Canon EF-M 18-150mm f/3.5-6.3 IS STM review

The Canon EF-M 18-150mm f/3.5-6.3 IS STM gives superzoom superpowers to an EOS M system camera

Canon EF-M 18-150mm f/3.5-6.3 IS STM
(Image: © Canon)

Digital Camera World Verdict

One of the main attractions of Canon’s EOS M system cameras is that they’re so small and lightweight. That makes the retractable and featherweight Canon EF-M 15-45mm f/3.5-6.3 IS STM a perfect fit. However, if you don’t mind upsizing, the non-retractable 18-150mm lens is about twice as long and twice as heavy but gives you much greater zoom range and the extra versatility that goes with it, without any loss of image quality.


  • +

    Big 28.8-240mm ‘effective’ zoom range

  • +

    4-stop optical image stabilization

  • +

    Small and lightweight for a superzoom


  • -

    Lacks the 15-45mm’s maximum viewing angle

  • -

    Hood sold separately

  • -

    Plastic mounting plate

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The Canon EF-M 18-150mm f/3.5-6.3 IS STM is an interesting option for EOS M system cameras. For a really compact and lightweight outfit, there’s a lot to be said for sticking with the tiny, retractable EF-M 15-45mm and adding the similarly small ultra-wide EF-M 11-22mm and telephoto EF-M 55-200mm if you need to bolster your range. However, if you’re in the market for a single lens to cover most of the bases, the EF-M 18-150mm is the only candidate. It’s not as wide-angle as the 15-45mm but gives far greater telephoto reach, with an effective zoom range of 28.8-240mm in full-frame terms.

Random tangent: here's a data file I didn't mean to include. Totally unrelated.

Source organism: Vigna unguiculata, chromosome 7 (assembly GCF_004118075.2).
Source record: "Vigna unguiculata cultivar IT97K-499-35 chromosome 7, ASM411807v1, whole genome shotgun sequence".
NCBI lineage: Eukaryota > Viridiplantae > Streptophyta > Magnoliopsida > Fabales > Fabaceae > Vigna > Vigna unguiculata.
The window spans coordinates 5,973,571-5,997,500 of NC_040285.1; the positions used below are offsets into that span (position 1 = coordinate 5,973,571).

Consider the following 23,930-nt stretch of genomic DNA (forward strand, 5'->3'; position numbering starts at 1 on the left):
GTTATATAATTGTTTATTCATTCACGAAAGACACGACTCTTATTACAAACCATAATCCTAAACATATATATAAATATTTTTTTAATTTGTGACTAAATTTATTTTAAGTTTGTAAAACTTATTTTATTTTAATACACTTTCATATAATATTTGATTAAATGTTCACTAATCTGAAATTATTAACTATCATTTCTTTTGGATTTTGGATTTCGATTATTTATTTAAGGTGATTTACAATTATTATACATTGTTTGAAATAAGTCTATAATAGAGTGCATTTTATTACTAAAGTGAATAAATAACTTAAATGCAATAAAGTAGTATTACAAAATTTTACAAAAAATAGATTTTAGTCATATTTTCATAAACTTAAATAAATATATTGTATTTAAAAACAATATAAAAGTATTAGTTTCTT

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Matthew Richards

Matthew Richards is a photographer and journalist who has spent years using and reviewing all manner of photo gear. He is Digital Camera World's principal lens reviewer – and has tested more primes and zooms than most people have had hot dinners! 

His expertise with equipment doesn’t end there, though. He is also an encyclopedia  when it comes to all manner of cameras, camera holsters and bags, flashguns, tripods and heads, printers, papers and inks, and just about anything imaging-related. 

In an earlier life he was a broadcast engineer at the BBC, as well as a former editor of PC Guide.